Evolution in China's South China Sea Policy Pocess: Pattern and Manifestation of Pluralization
Nur Shahadah Jamil 莎哈娜 博士候選人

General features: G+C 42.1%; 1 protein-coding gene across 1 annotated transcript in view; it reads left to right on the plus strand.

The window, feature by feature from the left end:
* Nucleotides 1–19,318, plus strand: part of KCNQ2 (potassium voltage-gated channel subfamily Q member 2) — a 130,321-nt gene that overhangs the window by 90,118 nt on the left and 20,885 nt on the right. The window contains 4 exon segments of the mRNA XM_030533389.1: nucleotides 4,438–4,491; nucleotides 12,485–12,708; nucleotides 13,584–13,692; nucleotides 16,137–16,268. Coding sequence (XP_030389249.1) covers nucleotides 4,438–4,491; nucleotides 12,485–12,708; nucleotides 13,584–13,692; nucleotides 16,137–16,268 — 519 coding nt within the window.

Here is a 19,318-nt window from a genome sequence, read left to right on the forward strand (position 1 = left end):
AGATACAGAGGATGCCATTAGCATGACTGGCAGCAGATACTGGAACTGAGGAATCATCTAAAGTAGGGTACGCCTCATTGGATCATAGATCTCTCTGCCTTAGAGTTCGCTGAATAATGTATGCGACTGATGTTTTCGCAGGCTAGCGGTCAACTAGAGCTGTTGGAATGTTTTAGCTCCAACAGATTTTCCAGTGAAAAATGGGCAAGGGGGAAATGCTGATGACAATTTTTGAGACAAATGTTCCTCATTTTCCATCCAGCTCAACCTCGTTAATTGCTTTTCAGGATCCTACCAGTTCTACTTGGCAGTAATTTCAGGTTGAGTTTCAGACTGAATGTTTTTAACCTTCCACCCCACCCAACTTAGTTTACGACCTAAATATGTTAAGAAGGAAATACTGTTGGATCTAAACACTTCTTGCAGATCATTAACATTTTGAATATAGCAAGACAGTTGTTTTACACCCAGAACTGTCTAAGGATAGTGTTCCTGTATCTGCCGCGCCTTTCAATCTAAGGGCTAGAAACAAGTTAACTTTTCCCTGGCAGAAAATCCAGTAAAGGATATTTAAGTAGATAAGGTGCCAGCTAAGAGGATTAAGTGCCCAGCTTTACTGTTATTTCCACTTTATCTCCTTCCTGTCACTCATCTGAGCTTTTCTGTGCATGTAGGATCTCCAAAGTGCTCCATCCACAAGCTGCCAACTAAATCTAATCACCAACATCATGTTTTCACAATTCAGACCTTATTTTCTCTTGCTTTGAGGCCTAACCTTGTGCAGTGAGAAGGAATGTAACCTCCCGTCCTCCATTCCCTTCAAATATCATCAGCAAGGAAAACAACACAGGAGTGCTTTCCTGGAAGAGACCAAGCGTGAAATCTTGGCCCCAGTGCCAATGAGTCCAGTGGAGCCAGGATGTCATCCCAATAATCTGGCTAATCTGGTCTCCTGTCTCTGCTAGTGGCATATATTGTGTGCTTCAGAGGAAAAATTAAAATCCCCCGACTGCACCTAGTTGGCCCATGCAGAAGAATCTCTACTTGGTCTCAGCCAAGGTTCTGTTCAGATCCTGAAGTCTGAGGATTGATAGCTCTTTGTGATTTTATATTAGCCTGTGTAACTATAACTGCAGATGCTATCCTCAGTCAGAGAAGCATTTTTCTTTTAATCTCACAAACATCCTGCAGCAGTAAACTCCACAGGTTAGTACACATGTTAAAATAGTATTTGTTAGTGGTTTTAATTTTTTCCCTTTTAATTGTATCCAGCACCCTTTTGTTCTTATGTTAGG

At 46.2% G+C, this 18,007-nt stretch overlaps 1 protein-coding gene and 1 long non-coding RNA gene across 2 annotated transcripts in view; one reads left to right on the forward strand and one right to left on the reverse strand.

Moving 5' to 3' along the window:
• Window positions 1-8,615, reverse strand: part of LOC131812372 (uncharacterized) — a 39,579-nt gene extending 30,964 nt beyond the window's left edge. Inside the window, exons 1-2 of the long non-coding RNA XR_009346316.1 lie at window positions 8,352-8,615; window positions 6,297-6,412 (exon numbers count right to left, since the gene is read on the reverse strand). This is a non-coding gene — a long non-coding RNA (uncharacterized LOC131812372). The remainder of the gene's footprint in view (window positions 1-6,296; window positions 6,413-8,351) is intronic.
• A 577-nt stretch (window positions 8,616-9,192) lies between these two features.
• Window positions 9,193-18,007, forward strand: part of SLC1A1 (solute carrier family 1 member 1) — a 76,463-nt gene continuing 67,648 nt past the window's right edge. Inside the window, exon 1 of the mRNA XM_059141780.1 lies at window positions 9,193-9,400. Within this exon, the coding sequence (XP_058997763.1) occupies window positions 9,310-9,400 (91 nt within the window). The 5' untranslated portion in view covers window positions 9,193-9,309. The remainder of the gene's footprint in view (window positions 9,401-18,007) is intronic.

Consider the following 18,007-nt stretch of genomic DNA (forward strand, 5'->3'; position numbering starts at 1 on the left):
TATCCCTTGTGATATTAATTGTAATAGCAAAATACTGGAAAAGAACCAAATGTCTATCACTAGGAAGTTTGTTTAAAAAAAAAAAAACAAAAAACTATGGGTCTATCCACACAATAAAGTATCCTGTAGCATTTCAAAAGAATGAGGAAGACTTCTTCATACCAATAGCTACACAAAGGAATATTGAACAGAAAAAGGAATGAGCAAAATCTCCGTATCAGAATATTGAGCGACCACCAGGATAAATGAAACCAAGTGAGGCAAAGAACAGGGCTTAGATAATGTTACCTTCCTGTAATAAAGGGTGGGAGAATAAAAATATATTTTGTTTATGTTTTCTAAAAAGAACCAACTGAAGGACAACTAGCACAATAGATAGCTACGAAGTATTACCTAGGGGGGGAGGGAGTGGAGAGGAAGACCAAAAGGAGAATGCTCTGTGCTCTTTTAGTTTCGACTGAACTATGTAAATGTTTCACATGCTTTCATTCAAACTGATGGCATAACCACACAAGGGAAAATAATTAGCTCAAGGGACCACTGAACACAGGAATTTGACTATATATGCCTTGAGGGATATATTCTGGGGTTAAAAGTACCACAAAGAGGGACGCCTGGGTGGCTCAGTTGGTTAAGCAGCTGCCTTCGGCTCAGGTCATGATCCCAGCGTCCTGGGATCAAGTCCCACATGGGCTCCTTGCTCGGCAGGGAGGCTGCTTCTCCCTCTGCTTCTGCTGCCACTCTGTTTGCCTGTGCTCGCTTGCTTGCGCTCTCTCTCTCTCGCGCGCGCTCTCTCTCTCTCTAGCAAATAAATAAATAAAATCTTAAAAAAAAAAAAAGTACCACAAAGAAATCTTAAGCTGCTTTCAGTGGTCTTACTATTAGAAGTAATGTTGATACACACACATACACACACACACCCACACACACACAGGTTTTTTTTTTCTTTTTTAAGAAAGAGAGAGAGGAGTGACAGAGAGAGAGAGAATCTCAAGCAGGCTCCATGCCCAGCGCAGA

The evolution in China’s South China Sea policy can be observed since the establishment of People’s Republic of China (PRC) in 1949. Among these policy changes include the shift from ‘tactical assertiveness’ during the era of Hu Jintao to ‘strategic assertiveness’ under the current Xi Jinping’s administration with objective to strengthen China’s influence and control over the disputed waters. This can be seen via series of actions such as China’s increasing willingness to utilise People’s Liberation Army Navy (PLAN) and its non-military units in defending its sovereignty and maritime rights in the South China Sea; decision to establish presence in Southern part of the Spratlys; controversial decision to tow Haiyang Shiyou 981 (HYSY-981) to disputed waters near Vietnam; as well as the increasing scale and speed in land reclamation and infrastructure constructions on features it occupied in the South China Sea. Transformation of this strategy is driven by the factor of pluralization, particularly proliferation of new actors, their power relations and complex interactions in all policy stages. Thus, this situation has led us to an interesting question: How does the degree, pattern and manifestation of pluralization in Beijing’s South China Sea policy process evolve from 1949-2017? This paper suggests that changes in the level of pluralization in China’s South China Sea policy can be explained with both structural factors such as United States’ pivot to Asia and the increase of China’s relative power vis-à-vis the United States, as well as domestic factors like performance legitimation, nationalist legitimation and charismatic legitimation. The degree and manifestation of such pluralization can also be measured via the parameter developed by the author in determining whether China’s South China Sea policy process should be labeled as a process of centralization, guided decentralization, instrumental decentralization, limited fragmentation or fragmented.